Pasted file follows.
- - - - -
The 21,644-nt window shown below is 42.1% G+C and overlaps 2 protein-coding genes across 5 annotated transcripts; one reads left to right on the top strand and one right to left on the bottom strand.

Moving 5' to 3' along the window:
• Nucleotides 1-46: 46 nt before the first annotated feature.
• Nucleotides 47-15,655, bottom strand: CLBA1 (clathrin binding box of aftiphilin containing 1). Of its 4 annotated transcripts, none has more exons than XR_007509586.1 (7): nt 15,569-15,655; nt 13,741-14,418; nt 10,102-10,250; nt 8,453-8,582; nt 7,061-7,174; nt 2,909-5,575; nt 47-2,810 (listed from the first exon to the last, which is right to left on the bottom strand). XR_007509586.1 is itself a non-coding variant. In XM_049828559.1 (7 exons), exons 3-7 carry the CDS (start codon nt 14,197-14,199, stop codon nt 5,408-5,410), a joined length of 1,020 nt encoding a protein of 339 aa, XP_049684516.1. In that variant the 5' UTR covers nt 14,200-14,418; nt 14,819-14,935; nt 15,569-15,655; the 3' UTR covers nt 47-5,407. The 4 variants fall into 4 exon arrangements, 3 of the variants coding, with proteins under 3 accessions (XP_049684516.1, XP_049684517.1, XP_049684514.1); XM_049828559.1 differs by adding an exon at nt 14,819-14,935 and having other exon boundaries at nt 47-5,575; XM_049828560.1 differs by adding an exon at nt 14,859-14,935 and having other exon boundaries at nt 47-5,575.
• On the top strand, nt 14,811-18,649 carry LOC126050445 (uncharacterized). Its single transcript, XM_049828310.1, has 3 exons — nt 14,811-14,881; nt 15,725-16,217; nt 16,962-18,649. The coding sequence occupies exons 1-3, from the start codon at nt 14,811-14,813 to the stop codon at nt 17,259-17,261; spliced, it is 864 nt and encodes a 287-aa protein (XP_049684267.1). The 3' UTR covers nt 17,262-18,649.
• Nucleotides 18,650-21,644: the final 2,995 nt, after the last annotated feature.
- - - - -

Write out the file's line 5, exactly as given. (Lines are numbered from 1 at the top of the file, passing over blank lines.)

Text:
• On the top strand, nt 14,811-18,649 carry LOC126050445 (uncharacterized). Its single transcript, XM_049828310.1, has 3 exons — nt 14,811-14,881; nt 15,725-16,217; nt 16,962-18,649. The coding sequence occupies exons 1-3, from the start codon at nt 14,811-14,813 to the stop codon at nt 17,259-17,261; spliced, it is 864 nt and encodes a 287-aa protein (XP_049684267.1). The 3' UTR covers nt 17,262-18,649.